Tuesday, October 2, 2018

Books I'm Reading: The Thirsty Muse

Tom Dardis, in The Thirsty Muse: Alcohol and the American Writer (Ticknor & Fields, 1989), looks at four American writers—Faulkner, Fitzgerald, Hemingway, and O'Neill—and their relationship with alcohol. He argues that, while these men believed drinking aided their creativity or was even essential to it, alcohol was more often responsible for their creative decline.

The book asks why so many American authors have been alcoholics. Dardis points out that of the eight Americans that have received the Nobel Prize in literature (at the time the book was written), five were alcoholics. The number of winners has swelled, however, and the list would in any case depend on how one defines "American." I had to look it up, but the group would now be: 1930 Sinclair Lewis, 1936 Eugene O'Neill, 1938 Pearl S. Buck, 1949 William Faulkner, 1954 Ernest Hemingway, 1962 John Steinbeck, 1976 Saul Bellow, 1978 Isaac Bashevis Singer, 1987 Joseph Brodsky, 1993 Toni Morrison, and 2016 Bob Dylan. As none of the last three appear to have been alcoholics, the argument has been somewhat dimmed by time, and Dardis never really answers the question of why there have been so many drunk American writers (including plenty that were not Nobel Prize winners). The book also seemed a little flawed in its assumptions about the nature of alcoholism the disease, which in places seemed a trifle out of date. Nevertheless, the book is nicely written, engaging, and fascinating for its details of the lives of four important writers, particularly details about the role that writing for Hollywood had in the lives of Faulkner and Fitzgerald (in both cases, the only way they could make money once publishers began rejecting their work). Worth the time.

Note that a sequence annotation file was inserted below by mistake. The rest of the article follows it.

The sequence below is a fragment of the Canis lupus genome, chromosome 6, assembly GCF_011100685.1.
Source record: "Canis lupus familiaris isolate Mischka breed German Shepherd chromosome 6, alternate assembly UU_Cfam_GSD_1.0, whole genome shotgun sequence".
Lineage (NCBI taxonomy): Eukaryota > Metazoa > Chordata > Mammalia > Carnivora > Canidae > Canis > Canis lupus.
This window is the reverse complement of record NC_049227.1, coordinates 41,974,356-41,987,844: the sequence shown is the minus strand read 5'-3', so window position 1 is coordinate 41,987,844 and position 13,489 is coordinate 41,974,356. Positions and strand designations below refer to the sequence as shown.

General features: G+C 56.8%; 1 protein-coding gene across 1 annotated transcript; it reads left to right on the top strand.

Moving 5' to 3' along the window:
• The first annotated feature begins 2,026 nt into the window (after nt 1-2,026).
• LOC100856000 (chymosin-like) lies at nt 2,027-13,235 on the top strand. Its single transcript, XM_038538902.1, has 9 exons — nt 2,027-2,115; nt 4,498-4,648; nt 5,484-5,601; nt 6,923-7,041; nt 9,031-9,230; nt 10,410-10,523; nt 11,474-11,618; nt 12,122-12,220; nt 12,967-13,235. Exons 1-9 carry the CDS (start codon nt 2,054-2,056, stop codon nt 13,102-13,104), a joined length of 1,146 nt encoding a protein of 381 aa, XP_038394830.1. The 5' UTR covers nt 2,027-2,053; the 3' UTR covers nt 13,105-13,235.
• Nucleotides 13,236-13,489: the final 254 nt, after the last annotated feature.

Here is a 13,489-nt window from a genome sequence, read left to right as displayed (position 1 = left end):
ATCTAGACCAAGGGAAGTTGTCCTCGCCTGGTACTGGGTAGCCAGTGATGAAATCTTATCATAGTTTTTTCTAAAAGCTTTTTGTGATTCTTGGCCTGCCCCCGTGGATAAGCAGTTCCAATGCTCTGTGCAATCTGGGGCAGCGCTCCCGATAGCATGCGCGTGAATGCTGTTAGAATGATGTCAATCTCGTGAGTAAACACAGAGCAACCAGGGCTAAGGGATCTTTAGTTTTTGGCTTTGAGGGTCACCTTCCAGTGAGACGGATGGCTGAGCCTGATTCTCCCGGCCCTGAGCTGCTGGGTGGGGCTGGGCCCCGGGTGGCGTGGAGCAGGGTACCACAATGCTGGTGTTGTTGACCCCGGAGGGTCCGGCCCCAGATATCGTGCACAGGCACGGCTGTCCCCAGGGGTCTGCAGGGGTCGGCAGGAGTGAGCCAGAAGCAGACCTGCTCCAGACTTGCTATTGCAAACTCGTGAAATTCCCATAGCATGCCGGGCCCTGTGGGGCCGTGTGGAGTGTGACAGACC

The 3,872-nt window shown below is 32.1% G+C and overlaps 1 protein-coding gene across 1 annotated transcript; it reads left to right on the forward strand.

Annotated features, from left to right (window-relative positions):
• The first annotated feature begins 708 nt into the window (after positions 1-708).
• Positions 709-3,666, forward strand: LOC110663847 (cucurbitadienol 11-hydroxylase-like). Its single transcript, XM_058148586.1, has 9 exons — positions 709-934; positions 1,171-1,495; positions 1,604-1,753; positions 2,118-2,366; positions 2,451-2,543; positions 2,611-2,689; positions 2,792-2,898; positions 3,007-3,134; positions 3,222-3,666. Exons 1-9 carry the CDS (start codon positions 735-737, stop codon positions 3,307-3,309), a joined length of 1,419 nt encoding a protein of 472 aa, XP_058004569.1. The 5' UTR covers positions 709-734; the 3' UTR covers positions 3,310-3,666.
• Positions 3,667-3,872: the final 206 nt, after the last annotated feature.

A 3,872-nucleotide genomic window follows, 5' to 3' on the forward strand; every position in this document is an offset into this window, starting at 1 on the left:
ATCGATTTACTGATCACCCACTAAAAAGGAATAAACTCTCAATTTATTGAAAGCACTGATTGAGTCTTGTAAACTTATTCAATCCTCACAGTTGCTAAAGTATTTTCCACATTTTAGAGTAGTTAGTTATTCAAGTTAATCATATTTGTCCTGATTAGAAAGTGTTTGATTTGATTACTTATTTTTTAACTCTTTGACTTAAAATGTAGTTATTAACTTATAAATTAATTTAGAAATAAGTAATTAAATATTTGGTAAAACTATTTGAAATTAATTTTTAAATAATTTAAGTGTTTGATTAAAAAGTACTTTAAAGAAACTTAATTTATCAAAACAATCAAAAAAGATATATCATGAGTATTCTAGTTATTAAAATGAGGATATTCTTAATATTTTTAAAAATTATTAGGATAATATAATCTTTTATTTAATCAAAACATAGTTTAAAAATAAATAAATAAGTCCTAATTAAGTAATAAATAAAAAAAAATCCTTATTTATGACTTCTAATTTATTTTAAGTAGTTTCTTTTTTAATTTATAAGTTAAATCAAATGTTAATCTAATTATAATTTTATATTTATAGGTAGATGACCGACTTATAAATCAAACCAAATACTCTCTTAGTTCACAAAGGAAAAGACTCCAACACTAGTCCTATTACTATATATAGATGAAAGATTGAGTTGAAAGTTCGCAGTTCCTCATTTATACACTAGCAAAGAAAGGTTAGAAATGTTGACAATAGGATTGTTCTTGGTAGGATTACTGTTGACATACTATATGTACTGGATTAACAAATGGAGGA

1 comment:

  1. I read this about a year ago. The amount of booze consumed, especially by F. Scott, was astounding. Biographies of literary figures rarely touch on the drinking habits. Everyone is always "tight" in Hemingway novels, so his drinking habits were not especially surprising in this book.


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